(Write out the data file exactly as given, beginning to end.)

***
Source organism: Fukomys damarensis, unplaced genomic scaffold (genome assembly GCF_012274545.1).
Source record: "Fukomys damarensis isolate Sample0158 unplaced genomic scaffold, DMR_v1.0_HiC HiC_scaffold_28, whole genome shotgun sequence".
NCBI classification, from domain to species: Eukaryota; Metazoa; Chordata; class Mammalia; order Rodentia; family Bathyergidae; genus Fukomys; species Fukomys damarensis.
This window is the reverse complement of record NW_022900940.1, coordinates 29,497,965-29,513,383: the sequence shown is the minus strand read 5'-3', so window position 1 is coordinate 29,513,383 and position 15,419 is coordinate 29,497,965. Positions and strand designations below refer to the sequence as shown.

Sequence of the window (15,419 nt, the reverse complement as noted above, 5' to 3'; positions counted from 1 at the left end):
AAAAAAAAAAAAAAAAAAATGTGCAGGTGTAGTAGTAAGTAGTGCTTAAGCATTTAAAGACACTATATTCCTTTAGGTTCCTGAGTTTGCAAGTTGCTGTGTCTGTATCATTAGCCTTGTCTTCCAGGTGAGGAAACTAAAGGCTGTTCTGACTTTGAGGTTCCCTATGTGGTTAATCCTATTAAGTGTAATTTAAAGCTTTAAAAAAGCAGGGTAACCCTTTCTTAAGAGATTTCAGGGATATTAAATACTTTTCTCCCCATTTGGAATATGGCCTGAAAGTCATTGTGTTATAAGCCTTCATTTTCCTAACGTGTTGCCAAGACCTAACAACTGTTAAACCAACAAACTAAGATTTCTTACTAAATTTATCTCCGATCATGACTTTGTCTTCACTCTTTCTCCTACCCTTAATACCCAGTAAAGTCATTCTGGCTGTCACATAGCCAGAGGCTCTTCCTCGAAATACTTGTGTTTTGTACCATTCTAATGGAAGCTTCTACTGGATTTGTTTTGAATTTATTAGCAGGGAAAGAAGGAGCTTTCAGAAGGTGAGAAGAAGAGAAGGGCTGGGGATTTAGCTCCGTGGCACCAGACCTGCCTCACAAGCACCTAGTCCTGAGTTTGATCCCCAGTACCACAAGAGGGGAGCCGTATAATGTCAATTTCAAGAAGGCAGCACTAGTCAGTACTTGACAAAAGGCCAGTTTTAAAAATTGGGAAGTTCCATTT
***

Source organism: Fukomys damarensis, unplaced genomic scaffold (genome assembly GCF_012274545.1).
Source record: "Fukomys damarensis isolate Sample0158 unplaced genomic scaffold, DMR_v1.0_HiC HiC_scaffold_28, whole genome shotgun sequence".
NCBI classification, from domain to species: Eukaryota; Metazoa; Chordata; class Mammalia; order Rodentia; family Bathyergidae; genus Fukomys; species Fukomys damarensis.
This window is the reverse complement of record NW_022900940.1, coordinates 29,497,965-29,513,383: the sequence shown is the minus strand read 5'-3', so window position 1 is coordinate 29,513,383 and position 15,419 is coordinate 29,497,965. Positions and strand designations below refer to the sequence as shown.

Sequence of the window (15,419 nt, the reverse complement as noted above, 5' to 3'; positions counted from 1 at the left end):
AAAAAAAAAAAAAAAAAAATGTGCAGGTGTAGTAGTAAGTAGTGCTTAAGCATTTAAAGACACTATATTCCTTTAGGTTCCTGAGTTTGCAAGTTGCTGTGTCTGTATCATTAGCCTTGTCTTCCAGGTGAGGAAACTAAAGGCTGTTCTGACTTTGAGGTTCCCTATGTGGTTAATCCTATTAAGTGTAATTTAAAGCTTTAAAAAAGCAGGGTAACCCTTTCTTAAGAGATTTCAGGGATATTAAATACTTTTCTCCCCATTTGGAATATGGCCTGAAAGTCATTGTGTTATAAGCCTTCATTTTCCTAACGTGTTGCCAAGACCTAACAACTGTTAAACCAACAAACTAAGATTTCTTACTAAATTTATCTCCGATCATGACTTTGTCTTCACTCTTTCTCCTACCCTTAATACCCAGTAAAGTCATTCTGGCTGTCACATAGCCAGAGGCTCTTCCTCGAAATACTTGTGTTTTGTACCATTCTAATGGAAGCTTCTACTGGATTTGTTTTGAATTTATTAGCAGGGAAAGAAGGAGCTTTCAGAAGGTGAGAAGAAGAGAAGGGCTGGGGATTTAGCTCCGTGGCACCAGACCTGCCTCACAAGCACCTAGTCCTGAGTTTGATCCCCAGTACCACAAGAGGGGAGCCGTATAATGTCAATTTCAAGAAGGCAGCACTAGTCAGTACTTGACAAAAGGCCAGTTTTAAAAATTGGGAAGTTCCATTT